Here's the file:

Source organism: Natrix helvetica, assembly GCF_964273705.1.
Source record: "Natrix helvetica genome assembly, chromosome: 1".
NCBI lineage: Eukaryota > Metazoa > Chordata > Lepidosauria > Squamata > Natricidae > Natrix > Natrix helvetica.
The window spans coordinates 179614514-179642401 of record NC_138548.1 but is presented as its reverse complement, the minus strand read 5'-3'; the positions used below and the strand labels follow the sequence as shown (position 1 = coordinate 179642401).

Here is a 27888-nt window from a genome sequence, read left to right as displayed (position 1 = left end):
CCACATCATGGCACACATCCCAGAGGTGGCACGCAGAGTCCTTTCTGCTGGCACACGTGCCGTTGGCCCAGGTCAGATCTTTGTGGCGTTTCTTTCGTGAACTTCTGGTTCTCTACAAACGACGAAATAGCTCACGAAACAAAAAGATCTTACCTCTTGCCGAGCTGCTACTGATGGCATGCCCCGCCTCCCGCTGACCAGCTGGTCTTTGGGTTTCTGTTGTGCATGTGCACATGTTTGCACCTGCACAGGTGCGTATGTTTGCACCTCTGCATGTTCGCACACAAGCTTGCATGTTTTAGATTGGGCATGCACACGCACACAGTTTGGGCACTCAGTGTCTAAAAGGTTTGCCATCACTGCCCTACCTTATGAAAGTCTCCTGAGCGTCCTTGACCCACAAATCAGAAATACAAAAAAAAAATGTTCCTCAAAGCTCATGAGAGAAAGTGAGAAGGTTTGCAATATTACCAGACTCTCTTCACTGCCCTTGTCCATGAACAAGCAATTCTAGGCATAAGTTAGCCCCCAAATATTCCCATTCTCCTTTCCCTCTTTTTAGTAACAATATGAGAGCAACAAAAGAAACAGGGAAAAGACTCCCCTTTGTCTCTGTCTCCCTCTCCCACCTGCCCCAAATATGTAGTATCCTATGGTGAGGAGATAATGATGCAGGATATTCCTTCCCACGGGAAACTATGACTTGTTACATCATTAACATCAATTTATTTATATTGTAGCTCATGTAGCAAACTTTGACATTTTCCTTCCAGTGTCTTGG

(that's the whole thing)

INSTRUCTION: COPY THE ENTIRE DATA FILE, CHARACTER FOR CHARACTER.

Source organism: Natrix helvetica, assembly GCF_964273705.1.
Source record: "Natrix helvetica genome assembly, chromosome: 1".
NCBI lineage: Eukaryota > Metazoa > Chordata > Lepidosauria > Squamata > Natricidae > Natrix > Natrix helvetica.
The window spans coordinates 179614514-179642401 of record NC_138548.1 but is presented as its reverse complement, the minus strand read 5'-3'; the positions used below and the strand labels follow the sequence as shown (position 1 = coordinate 179642401).

Here is a 27888-nt window from a genome sequence, read left to right as displayed (position 1 = left end):
CCACATCATGGCACACATCCCAGAGGTGGCACGCAGAGTCCTTTCTGCTGGCACACGTGCCGTTGGCCCAGGTCAGATCTTTGTGGCGTTTCTTTCGTGAACTTCTGGTTCTCTACAAACGACGAAATAGCTCACGAAACAAAAAGATCTTACCTCTTGCCGAGCTGCTACTGATGGCATGCCCCGCCTCCCGCTGACCAGCTGGTCTTTGGGTTTCTGTTGTGCATGTGCACATGTTTGCACCTGCACAGGTGCGTATGTTTGCACCTCTGCATGTTCGCACACAAGCTTGCATGTTTTAGATTGGGCATGCACACGCACACAGTTTGGGCACTCAGTGTCTAAAAGGTTTGCCATCACTGCCCTACCTTATGAAAGTCTCCTGAGCGTCCTTGACCCACAAATCAGAAATACAAAAAAAAAATGTTCCTCAAAGCTCATGAGAGAAAGTGAGAAGGTTTGCAATATTACCAGACTCTCTTCACTGCCCTTGTCCATGAACAAGCAATTCTAGGCATAAGTTAGCCCCCAAATATTCCCATTCTCCTTTCCCTCTTTTTAGTAACAATATGAGAGCAACAAAAGAAACAGGGAAAAGACTCCCCTTTGTCTCTGTCTCCCTCTCCCACCTGCCCCAAATATGTAGTATCCTATGGTGAGGAGATAATGATGCAGGATATTCCTTCCCACGGGAAACTATGACTTGTTACATCATTAACATCAATTTATTTATATTGTAGCTCATGTAGCAAACTTTGACATTTTCCTTCCAGTGTCTTGG